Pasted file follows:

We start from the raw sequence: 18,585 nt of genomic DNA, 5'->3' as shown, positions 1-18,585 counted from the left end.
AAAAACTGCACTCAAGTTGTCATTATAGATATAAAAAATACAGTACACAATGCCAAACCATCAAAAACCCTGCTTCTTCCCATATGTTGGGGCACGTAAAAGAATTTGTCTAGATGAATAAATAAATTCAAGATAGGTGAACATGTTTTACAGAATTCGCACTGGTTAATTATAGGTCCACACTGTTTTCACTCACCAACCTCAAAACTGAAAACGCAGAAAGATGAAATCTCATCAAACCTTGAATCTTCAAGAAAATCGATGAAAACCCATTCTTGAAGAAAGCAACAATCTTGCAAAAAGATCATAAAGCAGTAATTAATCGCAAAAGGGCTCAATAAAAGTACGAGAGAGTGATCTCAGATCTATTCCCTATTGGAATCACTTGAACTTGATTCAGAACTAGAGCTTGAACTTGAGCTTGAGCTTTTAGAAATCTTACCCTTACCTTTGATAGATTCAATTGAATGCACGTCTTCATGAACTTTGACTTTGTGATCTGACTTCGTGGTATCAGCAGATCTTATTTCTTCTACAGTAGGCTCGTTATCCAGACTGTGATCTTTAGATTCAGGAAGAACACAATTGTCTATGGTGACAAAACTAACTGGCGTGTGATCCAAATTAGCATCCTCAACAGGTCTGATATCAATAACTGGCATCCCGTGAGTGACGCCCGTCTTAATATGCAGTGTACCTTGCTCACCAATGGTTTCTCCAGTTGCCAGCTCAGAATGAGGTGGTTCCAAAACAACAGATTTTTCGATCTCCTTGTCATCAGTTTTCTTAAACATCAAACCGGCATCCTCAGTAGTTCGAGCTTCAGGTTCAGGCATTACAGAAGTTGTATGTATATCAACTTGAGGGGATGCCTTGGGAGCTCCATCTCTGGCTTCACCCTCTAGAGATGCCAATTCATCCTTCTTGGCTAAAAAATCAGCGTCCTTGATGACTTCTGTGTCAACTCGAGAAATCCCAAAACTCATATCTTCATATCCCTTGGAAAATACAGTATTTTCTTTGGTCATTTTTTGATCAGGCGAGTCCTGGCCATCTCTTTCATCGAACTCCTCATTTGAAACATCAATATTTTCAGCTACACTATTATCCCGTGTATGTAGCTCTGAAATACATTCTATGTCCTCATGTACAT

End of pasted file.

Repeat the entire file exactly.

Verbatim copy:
We start from the raw sequence: 18,585 nt of genomic DNA, 5'->3' as shown, positions 1-18,585 counted from the left end.
AAAAACTGCACTCAAGTTGTCATTATAGATATAAAAAATACAGTACACAATGCCAAACCATCAAAAACCCTGCTTCTTCCCATATGTTGGGGCACGTAAAAGAATTTGTCTAGATGAATAAATAAATTCAAGATAGGTGAACATGTTTTACAGAATTCGCACTGGTTAATTATAGGTCCACACTGTTTTCACTCACCAACCTCAAAACTGAAAACGCAGAAAGATGAAATCTCATCAAACCTTGAATCTTCAAGAAAATCGATGAAAACCCATTCTTGAAGAAAGCAACAATCTTGCAAAAAGATCATAAAGCAGTAATTAATCGCAAAAGGGCTCAATAAAAGTACGAGAGAGTGATCTCAGATCTATTCCCTATTGGAATCACTTGAACTTGATTCAGAACTAGAGCTTGAACTTGAGCTTGAGCTTTTAGAAATCTTACCCTTACCTTTGATAGATTCAATTGAATGCACGTCTTCATGAACTTTGACTTTGTGATCTGACTTCGTGGTATCAGCAGATCTTATTTCTTCTACAGTAGGCTCGTTATCCAGACTGTGATCTTTAGATTCAGGAAGAACACAATTGTCTATGGTGACAAAACTAACTGGCGTGTGATCCAAATTAGCATCCTCAACAGGTCTGATATCAATAACTGGCATCCCGTGAGTGACGCCCGTCTTAATATGCAGTGTACCTTGCTCACCAATGGTTTCTCCAGTTGCCAGCTCAGAATGAGGTGGTTCCAAAACAACAGATTTTTCGATCTCCTTGTCATCAGTTTTCTTAAACATCAAACCGGCATCCTCAGTAGTTCGAGCTTCAGGTTCAGGCATTACAGAAGTTGTATGTATATCAACTTGAGGGGATGCCTTGGGAGCTCCATCTCTGGCTTCACCCTCTAGAGATGCCAATTCATCCTTCTTGGCTAAAAAATCAGCGTCCTTGATGACTTCTGTGTCAACTCGAGAAATCCCAAAACTCATATCTTCATATCCCTTGGAAAATACAGTATTTTCTTTGGTCATTTTTTGATCAGGCGAGTCCTGGCCATCTCTTTCATCGAACTCCTCATTTGAAACATCAATATTTTCAGCTACACTATTATCCCGTGTATGTAGCTCTGAAATACATTCTATGTCCTCATGTACAT